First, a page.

When placing this strange bedfellow alliance on Whittier’s spectrum from most to least congruent ideologies, APIM alliances fall somewhere between practical coalitions and adversarial collaborations because Evangelical Christians and Jews openly collaborate in some arenas. How are these diverse groups able to negotiate their oppositional ideologies? What compromises do these organizations make in order to maintain their alliances? I explore these questions in my current project, “Who’s in My Bed? Strange Bedfellows in the American pro-Israel Movement.” Archival research suggests that Evangelical Christian and Jewish organizations modified their behavior in order to maintain an alliances. For instance, Evangelical Christians who work closely with Jewish organizations often refrain from proselytizing Jews in the United States and Israel. Some evidence suggests that Israel actively worked to bring together American Evangelical Christian and Jewish organizations. Interviews with leaders of Jewish organizations implied that a shrinking membership base, especially the lack of younger members, made organizations more willing to reach out to unlikely allies.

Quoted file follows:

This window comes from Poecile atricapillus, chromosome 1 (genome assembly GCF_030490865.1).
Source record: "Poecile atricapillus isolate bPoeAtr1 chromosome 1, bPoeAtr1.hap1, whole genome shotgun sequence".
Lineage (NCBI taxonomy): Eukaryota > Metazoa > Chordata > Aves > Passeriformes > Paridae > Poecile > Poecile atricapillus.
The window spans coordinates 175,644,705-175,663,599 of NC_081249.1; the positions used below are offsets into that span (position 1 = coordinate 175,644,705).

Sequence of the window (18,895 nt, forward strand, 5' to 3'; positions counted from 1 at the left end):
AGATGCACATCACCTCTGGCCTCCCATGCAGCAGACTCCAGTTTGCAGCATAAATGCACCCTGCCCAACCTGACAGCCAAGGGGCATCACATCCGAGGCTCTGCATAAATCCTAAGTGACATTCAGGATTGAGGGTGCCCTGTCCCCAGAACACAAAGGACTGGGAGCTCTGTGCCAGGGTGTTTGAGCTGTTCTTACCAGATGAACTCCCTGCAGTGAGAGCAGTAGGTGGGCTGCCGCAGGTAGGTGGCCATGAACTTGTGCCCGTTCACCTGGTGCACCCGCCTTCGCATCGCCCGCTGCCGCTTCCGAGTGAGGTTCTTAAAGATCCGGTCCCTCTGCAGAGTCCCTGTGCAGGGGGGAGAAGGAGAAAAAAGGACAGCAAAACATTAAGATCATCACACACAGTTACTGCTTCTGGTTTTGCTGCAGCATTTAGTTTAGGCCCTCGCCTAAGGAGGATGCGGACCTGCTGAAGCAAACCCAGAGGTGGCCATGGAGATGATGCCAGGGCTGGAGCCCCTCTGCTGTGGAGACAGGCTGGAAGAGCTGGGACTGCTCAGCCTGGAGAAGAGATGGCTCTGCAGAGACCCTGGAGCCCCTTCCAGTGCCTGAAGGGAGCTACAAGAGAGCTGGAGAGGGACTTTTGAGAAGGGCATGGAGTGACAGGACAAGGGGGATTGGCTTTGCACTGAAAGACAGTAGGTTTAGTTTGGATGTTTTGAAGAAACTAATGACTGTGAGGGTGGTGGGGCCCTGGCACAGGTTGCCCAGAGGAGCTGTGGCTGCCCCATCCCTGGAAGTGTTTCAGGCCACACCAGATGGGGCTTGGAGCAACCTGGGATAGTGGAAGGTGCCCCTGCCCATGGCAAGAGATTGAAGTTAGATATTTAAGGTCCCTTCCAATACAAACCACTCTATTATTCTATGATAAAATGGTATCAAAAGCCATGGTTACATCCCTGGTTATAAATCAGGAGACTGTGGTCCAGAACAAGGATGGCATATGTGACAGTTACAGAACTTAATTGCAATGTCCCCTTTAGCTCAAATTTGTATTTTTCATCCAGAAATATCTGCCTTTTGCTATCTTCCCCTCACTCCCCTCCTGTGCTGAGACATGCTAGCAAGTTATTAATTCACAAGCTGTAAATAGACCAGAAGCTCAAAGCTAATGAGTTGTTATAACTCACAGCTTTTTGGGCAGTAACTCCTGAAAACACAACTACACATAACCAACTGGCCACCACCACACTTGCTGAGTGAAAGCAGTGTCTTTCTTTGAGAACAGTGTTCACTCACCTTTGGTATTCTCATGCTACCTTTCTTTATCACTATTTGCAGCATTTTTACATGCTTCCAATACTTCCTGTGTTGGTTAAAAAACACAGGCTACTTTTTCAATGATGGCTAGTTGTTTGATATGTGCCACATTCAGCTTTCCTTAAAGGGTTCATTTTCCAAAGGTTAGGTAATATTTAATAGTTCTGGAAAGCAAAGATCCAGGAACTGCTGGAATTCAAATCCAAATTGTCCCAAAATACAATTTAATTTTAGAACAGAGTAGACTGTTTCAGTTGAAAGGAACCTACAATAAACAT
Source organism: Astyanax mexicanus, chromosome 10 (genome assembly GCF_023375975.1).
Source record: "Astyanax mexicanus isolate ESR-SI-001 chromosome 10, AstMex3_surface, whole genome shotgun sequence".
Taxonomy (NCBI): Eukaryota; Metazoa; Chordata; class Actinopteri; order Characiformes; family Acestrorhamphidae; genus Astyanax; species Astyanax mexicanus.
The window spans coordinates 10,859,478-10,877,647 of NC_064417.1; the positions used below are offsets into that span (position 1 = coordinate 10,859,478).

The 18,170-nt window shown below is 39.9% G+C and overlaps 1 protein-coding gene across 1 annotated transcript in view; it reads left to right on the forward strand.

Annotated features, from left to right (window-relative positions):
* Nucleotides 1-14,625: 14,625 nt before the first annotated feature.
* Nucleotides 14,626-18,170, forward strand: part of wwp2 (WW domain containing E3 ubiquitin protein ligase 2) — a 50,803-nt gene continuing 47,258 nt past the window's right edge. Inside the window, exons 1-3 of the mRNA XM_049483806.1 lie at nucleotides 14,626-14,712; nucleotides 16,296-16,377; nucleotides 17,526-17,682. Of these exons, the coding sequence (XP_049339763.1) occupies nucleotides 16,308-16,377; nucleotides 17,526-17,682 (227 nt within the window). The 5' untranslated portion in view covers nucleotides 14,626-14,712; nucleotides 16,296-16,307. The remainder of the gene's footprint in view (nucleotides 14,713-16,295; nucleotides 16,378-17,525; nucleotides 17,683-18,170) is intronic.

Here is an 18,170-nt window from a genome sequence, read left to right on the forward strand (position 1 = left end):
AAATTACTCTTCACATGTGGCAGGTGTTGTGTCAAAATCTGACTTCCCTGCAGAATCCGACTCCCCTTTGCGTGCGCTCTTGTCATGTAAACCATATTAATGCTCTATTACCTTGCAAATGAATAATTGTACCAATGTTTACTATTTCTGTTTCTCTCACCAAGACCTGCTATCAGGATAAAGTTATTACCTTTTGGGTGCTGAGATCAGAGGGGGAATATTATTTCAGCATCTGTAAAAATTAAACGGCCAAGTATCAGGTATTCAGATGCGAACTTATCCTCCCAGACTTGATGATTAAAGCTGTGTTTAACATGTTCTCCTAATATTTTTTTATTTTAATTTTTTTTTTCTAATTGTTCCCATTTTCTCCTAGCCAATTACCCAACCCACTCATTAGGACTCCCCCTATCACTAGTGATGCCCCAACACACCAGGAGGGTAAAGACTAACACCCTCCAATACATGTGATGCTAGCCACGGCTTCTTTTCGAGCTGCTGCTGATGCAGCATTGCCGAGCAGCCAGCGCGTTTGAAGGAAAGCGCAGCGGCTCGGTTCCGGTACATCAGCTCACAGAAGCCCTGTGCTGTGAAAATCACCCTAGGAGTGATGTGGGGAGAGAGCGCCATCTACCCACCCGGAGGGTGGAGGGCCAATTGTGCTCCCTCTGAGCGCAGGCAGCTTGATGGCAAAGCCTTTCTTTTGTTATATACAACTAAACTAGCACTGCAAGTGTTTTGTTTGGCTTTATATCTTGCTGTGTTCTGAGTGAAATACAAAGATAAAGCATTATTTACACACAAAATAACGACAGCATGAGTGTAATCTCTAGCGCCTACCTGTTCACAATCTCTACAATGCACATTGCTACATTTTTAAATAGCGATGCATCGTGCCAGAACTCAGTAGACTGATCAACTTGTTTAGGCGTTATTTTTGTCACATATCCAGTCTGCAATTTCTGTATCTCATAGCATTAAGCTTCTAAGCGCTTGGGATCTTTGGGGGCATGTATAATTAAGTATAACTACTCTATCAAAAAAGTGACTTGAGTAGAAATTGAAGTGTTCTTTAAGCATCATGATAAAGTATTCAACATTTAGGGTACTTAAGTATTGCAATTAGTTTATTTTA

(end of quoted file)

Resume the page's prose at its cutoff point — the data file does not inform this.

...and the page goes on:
WORKS CITED
Carenen, Caitlin. 2012. The Fervent Embrace: Liberal Protestants, Evangelicals, and Israel.
New York University Press: NYC

Cohen, Naomi W. 1975. American Jews and the Zionist Idea. Ktav Publishing House, Inc

Cornfield, Daniel B. and Holly J. McCammon. 2010. “Approaching Merger: The
Converging Public Policy Agenda of the AFL and CIO, 1938-1955” in Strategic Alliances: Coalition Building and Social Movements, edited by Van Dyke, Nella and Holly J. McCammon. University of Minnesota Press: Minneapolis

Gamson, William A. 1961. “A Theory of Coalition Formation” American Sociological
Review 26(3): 373-382

Grattet, Ryken, and Valerie Jenness. 2001. “The birth and maturation of hate crime policy in the